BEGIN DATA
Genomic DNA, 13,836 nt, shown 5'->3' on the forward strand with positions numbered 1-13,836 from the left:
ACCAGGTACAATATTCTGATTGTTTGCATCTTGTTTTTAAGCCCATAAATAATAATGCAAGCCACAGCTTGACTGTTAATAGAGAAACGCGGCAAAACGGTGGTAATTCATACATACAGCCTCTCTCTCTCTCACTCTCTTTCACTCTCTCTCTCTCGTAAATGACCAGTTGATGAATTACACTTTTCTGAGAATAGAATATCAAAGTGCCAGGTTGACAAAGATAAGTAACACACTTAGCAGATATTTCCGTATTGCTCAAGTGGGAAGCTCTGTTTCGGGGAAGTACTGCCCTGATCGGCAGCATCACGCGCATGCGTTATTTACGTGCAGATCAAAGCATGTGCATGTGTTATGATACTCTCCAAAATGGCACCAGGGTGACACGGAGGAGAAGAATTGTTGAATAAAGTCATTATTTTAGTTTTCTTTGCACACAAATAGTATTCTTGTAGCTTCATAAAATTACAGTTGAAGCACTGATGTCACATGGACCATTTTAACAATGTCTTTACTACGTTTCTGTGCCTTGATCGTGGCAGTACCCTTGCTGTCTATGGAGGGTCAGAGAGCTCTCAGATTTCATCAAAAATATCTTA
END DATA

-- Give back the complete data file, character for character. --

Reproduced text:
Genomic DNA, 13,836 nt, shown 5'->3' on the forward strand with positions numbered 1-13,836 from the left:
ACCAGGTACAATATTCTGATTGTTTGCATCTTGTTTTTAAGCCCATAAATAATAATGCAAGCCACAGCTTGACTGTTAATAGAGAAACGCGGCAAAACGGTGGTAATTCATACATACAGCCTCTCTCTCTCTCACTCTCTTTCACTCTCTCTCTCTCGTAAATGACCAGTTGATGAATTACACTTTTCTGAGAATAGAATATCAAAGTGCCAGGTTGACAAAGATAAGTAACACACTTAGCAGATATTTCCGTATTGCTCAAGTGGGAAGCTCTGTTTCGGGGAAGTACTGCCCTGATCGGCAGCATCACGCGCATGCGTTATTTACGTGCAGATCAAAGCATGTGCATGTGTTATGATACTCTCCAAAATGGCACCAGGGTGACACGGAGGAGAAGAATTGTTGAATAAAGTCATTATTTTAGTTTTCTTTGCACACAAATAGTATTCTTGTAGCTTCATAAAATTACAGTTGAAGCACTGATGTCACATGGACCATTTTAACAATGTCTTTACTACGTTTCTGTGCCTTGATCGTGGCAGTACCCTTGCTGTCTATGGAGGGTCAGAGAGCTCTCAGATTTCATCAAAAATATCTTA